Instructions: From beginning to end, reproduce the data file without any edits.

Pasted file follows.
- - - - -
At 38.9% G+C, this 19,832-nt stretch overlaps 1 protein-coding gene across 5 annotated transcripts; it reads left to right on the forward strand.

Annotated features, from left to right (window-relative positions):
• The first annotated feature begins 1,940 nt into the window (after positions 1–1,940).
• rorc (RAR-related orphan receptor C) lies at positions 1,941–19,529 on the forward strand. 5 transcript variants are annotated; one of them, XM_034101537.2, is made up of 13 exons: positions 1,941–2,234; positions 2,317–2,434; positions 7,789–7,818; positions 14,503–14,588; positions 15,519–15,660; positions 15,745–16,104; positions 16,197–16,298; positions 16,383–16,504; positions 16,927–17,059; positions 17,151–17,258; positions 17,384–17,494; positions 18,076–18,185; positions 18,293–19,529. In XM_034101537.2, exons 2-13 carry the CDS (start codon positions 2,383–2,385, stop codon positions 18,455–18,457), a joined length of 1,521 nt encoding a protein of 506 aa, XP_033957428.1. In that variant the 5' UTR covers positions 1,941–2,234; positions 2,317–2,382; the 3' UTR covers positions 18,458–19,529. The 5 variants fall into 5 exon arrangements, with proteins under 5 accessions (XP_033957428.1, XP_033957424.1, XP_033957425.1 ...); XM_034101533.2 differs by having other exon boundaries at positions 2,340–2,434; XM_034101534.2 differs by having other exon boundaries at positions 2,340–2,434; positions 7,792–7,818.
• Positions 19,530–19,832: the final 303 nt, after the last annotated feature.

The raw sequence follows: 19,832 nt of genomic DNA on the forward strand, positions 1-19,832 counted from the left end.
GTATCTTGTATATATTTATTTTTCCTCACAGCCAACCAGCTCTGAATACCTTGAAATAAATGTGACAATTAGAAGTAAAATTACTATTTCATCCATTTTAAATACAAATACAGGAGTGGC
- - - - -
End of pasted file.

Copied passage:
At 38.9% G+C, this 19,832-nt stretch overlaps 1 protein-coding gene across 5 annotated transcripts; it reads left to right on the forward strand.

Annotated features, from left to right (window-relative positions):
• The first annotated feature begins 1,940 nt into the window (after positions 1–1,940).
• rorc (RAR-related orphan receptor C) lies at positions 1,941–19,529 on the forward strand. 5 transcript variants are annotated; one of them, XM_034101537.2, is made up of 13 exons: positions 1,941–2,234; positions 2,317–2,434; positions 7,789–7,818; positions 14,503–14,588; positions 15,519–15,660; positions 15,745–16,104; positions 16,197–16,298; positions 16,383–16,504; positions 16,927–17,059; positions 17,151–17,258; positions 17,384–17,494; positions 18,076–18,185; positions 18,293–19,529. In XM_034101537.2, exons 2-13 carry the CDS (start codon positions 2,383–2,385, stop codon positions 18,455–18,457), a joined length of 1,521 nt encoding a protein of 506 aa, XP_033957428.1. In that variant the 5' UTR covers positions 1,941–2,234; positions 2,317–2,382; the 3' UTR covers positions 18,458–19,529. The 5 variants fall into 5 exon arrangements, with proteins under 5 accessions (XP_033957428.1, XP_033957424.1, XP_033957425.1 ...); XM_034101533.2 differs by having other exon boundaries at positions 2,340–2,434; XM_034101534.2 differs by having other exon boundaries at positions 2,340–2,434; positions 7,792–7,818.
• Positions 19,530–19,832: the final 303 nt, after the last annotated feature.

The raw sequence follows: 19,832 nt of genomic DNA on the forward strand, positions 1-19,832 counted from the left end.
GTATCTTGTATATATTTATTTTTCCTCACAGCCAACCAGCTCTGAATACCTTGAAATAAATGTGACAATTAGAAGTAAAATTACTATTTCATCCATTTTAAATACAAATACAGGAGTGGC